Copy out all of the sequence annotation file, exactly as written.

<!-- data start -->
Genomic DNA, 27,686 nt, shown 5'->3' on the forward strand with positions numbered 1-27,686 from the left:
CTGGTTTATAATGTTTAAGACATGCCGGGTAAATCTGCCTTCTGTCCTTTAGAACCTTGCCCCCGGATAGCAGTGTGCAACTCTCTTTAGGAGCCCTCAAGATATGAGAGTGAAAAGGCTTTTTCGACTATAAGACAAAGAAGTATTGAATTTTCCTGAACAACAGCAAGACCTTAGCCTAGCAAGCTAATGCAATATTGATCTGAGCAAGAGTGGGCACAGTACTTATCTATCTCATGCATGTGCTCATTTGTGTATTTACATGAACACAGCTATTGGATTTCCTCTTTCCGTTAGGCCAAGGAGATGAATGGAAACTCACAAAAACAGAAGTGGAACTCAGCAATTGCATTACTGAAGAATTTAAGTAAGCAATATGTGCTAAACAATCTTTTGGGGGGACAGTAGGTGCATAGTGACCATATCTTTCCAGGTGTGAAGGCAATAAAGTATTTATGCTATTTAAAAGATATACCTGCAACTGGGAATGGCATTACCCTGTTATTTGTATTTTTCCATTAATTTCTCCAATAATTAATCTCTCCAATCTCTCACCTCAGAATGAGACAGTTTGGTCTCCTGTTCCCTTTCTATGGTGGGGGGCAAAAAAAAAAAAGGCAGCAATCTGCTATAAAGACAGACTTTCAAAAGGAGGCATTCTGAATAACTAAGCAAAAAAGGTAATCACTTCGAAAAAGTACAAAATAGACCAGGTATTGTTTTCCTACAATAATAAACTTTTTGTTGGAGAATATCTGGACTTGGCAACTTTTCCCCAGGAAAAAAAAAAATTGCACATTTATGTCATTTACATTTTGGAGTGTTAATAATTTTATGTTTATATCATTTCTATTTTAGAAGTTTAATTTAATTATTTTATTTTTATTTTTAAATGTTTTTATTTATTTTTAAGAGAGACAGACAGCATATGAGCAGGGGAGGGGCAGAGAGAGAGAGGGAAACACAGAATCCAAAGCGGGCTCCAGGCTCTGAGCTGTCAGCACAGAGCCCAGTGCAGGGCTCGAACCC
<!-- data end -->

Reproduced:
Genomic DNA, 27,686 nt, shown 5'->3' on the forward strand with positions numbered 1-27,686 from the left:
CTGGTTTATAATGTTTAAGACATGCCGGGTAAATCTGCCTTCTGTCCTTTAGAACCTTGCCCCCGGATAGCAGTGTGCAACTCTCTTTAGGAGCCCTCAAGATATGAGAGTGAAAAGGCTTTTTCGACTATAAGACAAAGAAGTATTGAATTTTCCTGAACAACAGCAAGACCTTAGCCTAGCAAGCTAATGCAATATTGATCTGAGCAAGAGTGGGCACAGTACTTATCTATCTCATGCATGTGCTCATTTGTGTATTTACATGAACACAGCTATTGGATTTCCTCTTTCCGTTAGGCCAAGGAGATGAATGGAAACTCACAAAAACAGAAGTGGAACTCAGCAATTGCATTACTGAAGAATTTAAGTAAGCAATATGTGCTAAACAATCTTTTGGGGGGACAGTAGGTGCATAGTGACCATATCTTTCCAGGTGTGAAGGCAATAAAGTATTTATGCTATTTAAAAGATATACCTGCAACTGGGAATGGCATTACCCTGTTATTTGTATTTTTCCATTAATTTCTCCAATAATTAATCTCTCCAATCTCTCACCTCAGAATGAGACAGTTTGGTCTCCTGTTCCCTTTCTATGGTGGGGGGCAAAAAAAAAAAAGGCAGCAATCTGCTATAAAGACAGACTTTCAAAAGGAGGCATTCTGAATAACTAAGCAAAAAAGGTAATCACTTCGAAAAAGTACAAAATAGACCAGGTATTGTTTTCCTACAATAATAAACTTTTTGTTGGAGAATATCTGGACTTGGCAACTTTTCCCCAGGAAAAAAAAAAATTGCACATTTATGTCATTTACATTTTGGAGTGTTAATAATTTTATGTTTATATCATTTCTATTTTAGAAGTTTAATTTAATTATTTTATTTTTATTTTTAAATGTTTTTATTTATTTTTAAGAGAGACAGACAGCATATGAGCAGGGGAGGGGCAGAGAGAGAGAGGGAAACACAGAATCCAAAGCGGGCTCCAGGCTCTGAGCTGTCAGCACAGAGCCCAGTGCAGGGCTCGAACCC